receive a little reader mail (I’d guestimate 80% is positive, and 15% are corrective notes like “Hey, you were wrong about Lolita’s gross you nattering nabob!”* And then I check my bank accounts, see that my investments in India have paid off, and cry myself to sleep on piles of money.). But I did receive a note criticizing me for my Tyler Perry write-up, which suggested that in not being appreciative of Perry’s art that all I want is to see black people play hoes and pimps. And here I was thinking I was walking the fine line of silliness and commentary. Alas. You can’t please everyone all the time, though (in fairness) nothing I said could have conceivably led to that conclusion – though Perry being seen as a reaction to and a welcome respite from the number of hood pictures and Blaxploitation films that have often made up the majority of black-centric cinema is undeniable. I thought I made it clear that I support what Tyler Perry stands for theoretically, even if his art may be lacking. But if not, and I offended someone, I do convey my regrets.

But I would like to say that I have appreciated all the feedback I’ve gotten both in Email and on the boards, so thank you.

I would also like to convey my desire to see a TV show starring David Bowie, Lou Reed and Iggy Pop as themselves, fighting crime.


When you have six wide releases that generally means that no one studios is scared of another release, or the majority of films coming out are considered losses. Such is this weekend. The Assassination of Jesse James will expand to 300 theaters this weekend, and is the film to see, while Into the Wild hits nearly 700. Look, these are two of the best films of the year, and even if you think I’m full of beans (currently, no, but I have some black beans on the backburner, and my my my! Are they delicious!), see these films and tell me that. To my face.

Of the wide releases only 30 Days of Night looks to perform strong, and should easily take the weekend. It has the benefit of being a horror film opening before Halloween, and a somewhat different take on the vampire mythos – look for a near 20 take, which is solid. The Comebacks looks to be pure shit, but again, like a January opening for Epic and Date Movie, this is a good weekend for a cheap film to turn a quick buck, and though it’ll be a fast burn, expect a solid ranking by the end of the weekend.

Sadly, for films like Gone Baby Gone, Rendition, and Things We Lost in the Fire, they seem abandoned. Gone should do the most business of the bunch, which is good as the Afflecks are having a heck of a year (especially Casey, who looks to be batting three for three, and was easily the best part of Ocean’s Thirteen). Rendition looked to be a strong Oscar contender on paper, but by the time all is said and done, it just doesn’t have the muscle, nor does the subject matter help. Roger Ebert’s four star rave is counterbalanced by a very weak critical reception. The question is this: Right now everyone is predicting doom and gloom for the Iraq genre (including me, for that matter). Especially after a couple of non-starters like In the Valley of Elah. Will there come a film to buck this trend? Does Charlie Wilson’s War count? If Charlie doesn’t find an audience, will it be Iraq’s fault? I’m going to ponder this, meditate on it. What about a feel good Iraq film? Could that work?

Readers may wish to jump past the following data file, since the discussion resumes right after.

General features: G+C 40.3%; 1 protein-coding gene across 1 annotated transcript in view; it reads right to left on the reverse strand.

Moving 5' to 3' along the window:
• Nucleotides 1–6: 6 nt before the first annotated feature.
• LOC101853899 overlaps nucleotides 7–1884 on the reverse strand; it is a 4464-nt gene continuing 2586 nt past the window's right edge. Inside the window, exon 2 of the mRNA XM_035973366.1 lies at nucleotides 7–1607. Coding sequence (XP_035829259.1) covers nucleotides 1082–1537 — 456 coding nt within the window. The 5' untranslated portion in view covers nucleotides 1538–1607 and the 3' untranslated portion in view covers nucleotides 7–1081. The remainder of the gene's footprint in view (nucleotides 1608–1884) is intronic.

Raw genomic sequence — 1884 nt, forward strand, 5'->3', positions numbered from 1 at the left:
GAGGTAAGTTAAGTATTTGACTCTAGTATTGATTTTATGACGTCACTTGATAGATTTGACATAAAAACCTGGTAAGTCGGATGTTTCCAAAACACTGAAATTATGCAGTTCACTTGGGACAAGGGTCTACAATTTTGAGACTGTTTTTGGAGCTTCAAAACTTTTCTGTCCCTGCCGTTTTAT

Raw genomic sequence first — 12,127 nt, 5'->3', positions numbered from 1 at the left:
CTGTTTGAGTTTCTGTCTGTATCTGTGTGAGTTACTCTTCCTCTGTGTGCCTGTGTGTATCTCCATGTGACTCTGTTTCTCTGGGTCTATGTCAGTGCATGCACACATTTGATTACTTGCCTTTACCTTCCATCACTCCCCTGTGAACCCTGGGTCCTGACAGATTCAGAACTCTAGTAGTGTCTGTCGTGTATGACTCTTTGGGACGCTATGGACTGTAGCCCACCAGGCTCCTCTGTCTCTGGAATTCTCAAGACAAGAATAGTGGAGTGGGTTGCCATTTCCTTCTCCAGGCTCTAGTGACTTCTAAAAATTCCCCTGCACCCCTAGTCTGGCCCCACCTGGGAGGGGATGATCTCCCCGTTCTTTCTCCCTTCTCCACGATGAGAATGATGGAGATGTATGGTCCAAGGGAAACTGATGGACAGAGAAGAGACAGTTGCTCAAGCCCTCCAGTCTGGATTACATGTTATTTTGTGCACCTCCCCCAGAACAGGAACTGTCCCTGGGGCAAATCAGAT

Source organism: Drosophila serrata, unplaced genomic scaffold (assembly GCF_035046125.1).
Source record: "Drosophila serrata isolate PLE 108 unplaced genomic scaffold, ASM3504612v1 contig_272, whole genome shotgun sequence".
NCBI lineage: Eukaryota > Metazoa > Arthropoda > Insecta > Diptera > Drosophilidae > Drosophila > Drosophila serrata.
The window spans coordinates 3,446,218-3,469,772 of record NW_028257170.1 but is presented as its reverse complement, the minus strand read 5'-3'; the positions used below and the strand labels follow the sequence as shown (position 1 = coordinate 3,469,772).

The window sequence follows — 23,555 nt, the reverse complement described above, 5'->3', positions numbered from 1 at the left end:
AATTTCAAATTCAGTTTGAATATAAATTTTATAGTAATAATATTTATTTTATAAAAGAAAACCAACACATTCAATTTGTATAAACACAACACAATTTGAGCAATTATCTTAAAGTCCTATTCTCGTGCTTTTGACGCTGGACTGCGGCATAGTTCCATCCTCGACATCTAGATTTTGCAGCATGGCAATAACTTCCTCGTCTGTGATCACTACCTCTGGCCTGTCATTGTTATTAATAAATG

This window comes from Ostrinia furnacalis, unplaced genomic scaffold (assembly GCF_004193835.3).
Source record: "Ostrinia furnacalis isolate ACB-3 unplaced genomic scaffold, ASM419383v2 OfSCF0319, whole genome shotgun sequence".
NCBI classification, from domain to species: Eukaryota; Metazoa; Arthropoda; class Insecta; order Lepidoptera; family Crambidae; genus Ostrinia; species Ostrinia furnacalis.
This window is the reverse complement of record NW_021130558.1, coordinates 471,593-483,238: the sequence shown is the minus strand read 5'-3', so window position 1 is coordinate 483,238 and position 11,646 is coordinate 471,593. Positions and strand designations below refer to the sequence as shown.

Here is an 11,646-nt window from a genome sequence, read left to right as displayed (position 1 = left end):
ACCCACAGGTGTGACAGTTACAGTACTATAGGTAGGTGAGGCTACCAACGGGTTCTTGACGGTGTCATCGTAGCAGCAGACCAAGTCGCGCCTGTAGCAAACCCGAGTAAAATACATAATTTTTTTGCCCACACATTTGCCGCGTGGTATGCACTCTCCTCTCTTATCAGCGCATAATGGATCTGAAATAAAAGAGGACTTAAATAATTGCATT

If the year was weak in actresses, we might see a chance for Halle Berry to net her second nom, and the Academy is doing what they can to spread the word to voters by sending out screeners of the film this week. Even if Benicio Del Toro gives a great performance, the film is on the altar, and will be sacrificed to the October winds. Del Toro is supposedly a champ in it, but the male acting category is always a strong one, and the taint of failure is still taint enough to keep the Academy away. Or as my grandmother (god rest her soul) always said: “A taint a day keeps the Oscar away.” Jeremy Smith disagrees with me, but I’ll stick to my guns. It all depends on how the screeners go over, which I think was an excellent play on their part. If you get a screener the day a film opens, why not watch it at home? It feels like privilege, and privilege may feel like victory.

There’s also an independent going wide (Sarah Landon and the Paranormal Hour) and a redress of The Ten Commandments in CGI cloth, and if they crack the top ten, then I’m sure someone will be happy somewhere.

Next week offers Saw IV and Dan in Real Life, and then things really kick into gear in two weeks with Bee Movie and American Gangster. Such is life.


Tyler Perry made a commanding 21 Million last weekend, but his pictures generally don’t have legs. 30 Days and Comebacks will easily trump. The question is how well will these smaller titles do, and how well will The Game Plan hold? I’m going to guess a little something like this:

1. 30 Days of M. Night - $21.6 Million
2. The Comebacks - $10.6 Million
3. Tyler Perry’s Why Did I Get Married? - $9.8
4. Gone, Baby, Gone - $8.5 Million
5. The Game Plan - $7.4 Million
6. Rendition - $7 Million
7. We Own The M. Night - $6.5 Million
8. Michael Clayton - $6.2 Million
9. Things We Lost to Arcade Fire - $4.2 Million

And then Sunday, I’ll start getting the fevers again.

*actually that Email was also polite, I just like making with the jokes. Also I was wrong about Lolita’s gross. The original, that is.